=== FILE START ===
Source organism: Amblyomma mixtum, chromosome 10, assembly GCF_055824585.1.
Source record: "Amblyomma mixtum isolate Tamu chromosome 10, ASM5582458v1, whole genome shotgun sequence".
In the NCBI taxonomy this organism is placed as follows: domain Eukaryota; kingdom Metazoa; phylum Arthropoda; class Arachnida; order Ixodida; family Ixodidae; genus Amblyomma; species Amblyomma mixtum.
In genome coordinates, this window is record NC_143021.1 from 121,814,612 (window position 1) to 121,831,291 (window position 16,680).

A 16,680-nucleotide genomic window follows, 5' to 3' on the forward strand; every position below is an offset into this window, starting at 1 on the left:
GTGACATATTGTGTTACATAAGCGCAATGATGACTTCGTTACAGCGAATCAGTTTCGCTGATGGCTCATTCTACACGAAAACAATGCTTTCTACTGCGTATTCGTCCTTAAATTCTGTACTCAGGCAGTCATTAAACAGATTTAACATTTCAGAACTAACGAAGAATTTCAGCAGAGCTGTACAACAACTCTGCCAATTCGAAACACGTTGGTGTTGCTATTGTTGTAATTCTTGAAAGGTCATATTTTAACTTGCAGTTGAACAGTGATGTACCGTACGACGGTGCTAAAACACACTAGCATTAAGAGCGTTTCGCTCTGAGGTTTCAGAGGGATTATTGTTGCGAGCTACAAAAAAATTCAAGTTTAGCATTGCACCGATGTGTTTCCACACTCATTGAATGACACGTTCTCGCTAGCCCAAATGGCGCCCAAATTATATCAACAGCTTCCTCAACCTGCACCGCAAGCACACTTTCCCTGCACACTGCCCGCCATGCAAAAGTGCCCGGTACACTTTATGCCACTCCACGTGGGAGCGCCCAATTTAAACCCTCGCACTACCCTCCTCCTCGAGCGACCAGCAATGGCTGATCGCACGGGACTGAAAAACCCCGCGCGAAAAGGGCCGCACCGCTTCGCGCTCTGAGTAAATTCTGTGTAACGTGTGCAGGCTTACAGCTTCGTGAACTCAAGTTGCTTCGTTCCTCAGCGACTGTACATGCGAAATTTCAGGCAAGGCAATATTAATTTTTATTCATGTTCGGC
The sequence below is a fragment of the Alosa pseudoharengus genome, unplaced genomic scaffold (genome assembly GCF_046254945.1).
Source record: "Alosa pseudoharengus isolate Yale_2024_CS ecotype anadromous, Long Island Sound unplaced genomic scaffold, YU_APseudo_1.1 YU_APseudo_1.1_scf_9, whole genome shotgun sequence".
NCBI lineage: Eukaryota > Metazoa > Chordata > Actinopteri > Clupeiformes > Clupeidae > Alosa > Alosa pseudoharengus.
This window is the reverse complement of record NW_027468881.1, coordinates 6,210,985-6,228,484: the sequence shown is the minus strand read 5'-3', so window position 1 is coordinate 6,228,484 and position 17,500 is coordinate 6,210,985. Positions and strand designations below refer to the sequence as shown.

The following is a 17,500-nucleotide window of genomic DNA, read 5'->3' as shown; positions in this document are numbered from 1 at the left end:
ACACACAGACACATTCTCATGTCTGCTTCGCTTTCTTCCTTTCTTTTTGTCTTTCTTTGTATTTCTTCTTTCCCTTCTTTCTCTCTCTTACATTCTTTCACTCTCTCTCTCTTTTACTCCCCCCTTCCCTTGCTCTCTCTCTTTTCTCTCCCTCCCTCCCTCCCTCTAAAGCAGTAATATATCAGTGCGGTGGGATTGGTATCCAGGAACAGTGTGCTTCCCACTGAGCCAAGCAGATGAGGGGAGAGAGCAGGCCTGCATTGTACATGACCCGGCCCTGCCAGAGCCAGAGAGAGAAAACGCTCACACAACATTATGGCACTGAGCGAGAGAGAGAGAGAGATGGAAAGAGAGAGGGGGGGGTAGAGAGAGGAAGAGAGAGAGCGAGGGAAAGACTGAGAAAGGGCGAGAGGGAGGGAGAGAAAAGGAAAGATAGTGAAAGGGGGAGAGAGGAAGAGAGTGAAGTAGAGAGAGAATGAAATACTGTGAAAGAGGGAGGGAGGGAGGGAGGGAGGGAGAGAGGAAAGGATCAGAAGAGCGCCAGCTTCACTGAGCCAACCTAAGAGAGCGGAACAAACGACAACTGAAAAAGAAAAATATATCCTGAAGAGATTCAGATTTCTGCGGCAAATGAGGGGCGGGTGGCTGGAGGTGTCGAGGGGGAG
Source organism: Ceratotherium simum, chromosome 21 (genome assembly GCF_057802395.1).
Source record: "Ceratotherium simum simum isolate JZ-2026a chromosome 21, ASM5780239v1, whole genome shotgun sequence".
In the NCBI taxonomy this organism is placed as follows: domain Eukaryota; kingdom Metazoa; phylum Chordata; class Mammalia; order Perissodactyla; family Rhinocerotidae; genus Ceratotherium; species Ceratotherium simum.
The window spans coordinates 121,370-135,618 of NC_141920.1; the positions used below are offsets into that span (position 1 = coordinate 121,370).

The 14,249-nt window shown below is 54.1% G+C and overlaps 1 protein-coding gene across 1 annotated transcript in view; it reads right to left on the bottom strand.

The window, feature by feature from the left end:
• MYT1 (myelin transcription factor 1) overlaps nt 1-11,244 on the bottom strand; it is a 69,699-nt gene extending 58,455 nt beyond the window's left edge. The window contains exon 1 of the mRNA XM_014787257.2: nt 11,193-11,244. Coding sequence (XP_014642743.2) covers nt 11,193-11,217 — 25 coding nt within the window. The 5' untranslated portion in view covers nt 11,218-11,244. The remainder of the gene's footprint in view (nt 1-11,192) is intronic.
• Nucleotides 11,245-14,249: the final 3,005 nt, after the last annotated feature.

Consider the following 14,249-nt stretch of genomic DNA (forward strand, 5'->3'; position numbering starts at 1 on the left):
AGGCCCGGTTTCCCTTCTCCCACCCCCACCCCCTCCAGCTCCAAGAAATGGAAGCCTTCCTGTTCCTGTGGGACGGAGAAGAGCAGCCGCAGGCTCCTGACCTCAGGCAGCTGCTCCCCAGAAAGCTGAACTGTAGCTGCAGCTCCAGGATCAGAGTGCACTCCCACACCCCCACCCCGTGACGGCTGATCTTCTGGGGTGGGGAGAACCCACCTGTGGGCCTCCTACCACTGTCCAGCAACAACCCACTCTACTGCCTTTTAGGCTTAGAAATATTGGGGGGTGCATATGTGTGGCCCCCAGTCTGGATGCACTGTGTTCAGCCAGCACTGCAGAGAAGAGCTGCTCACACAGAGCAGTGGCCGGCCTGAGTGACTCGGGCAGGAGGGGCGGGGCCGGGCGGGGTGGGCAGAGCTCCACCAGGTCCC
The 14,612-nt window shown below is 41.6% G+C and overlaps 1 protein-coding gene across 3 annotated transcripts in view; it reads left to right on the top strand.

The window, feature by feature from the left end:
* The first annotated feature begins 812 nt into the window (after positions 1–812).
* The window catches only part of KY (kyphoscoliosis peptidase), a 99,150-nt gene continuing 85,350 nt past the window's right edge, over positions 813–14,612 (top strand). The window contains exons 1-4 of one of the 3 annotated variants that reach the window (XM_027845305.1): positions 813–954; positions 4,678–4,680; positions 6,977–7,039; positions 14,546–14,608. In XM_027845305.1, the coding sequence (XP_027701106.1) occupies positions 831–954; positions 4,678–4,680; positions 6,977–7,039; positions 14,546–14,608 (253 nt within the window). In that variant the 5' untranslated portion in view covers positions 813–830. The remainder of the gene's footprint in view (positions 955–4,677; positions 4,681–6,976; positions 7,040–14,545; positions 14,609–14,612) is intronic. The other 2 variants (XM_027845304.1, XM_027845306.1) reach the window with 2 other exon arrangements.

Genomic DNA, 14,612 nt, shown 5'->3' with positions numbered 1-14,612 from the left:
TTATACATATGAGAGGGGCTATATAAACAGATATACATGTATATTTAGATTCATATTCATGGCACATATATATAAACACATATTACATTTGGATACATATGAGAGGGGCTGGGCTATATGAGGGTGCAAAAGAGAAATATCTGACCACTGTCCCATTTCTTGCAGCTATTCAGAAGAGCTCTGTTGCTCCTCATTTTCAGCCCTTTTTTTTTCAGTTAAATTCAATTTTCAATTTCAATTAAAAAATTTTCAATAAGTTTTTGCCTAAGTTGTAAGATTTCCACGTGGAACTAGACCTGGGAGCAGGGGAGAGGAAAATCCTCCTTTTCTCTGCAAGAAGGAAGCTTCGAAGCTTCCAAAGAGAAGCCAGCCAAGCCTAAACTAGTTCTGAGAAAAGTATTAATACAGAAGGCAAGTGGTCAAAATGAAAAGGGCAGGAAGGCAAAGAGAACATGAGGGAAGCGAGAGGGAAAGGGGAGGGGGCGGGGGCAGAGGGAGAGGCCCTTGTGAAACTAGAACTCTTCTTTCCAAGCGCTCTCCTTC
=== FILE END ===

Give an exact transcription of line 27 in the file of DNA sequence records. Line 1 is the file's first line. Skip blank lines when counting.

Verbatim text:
Genomic DNA, 14,612 nt, shown 5'->3' with positions numbered 1-14,612 from the left: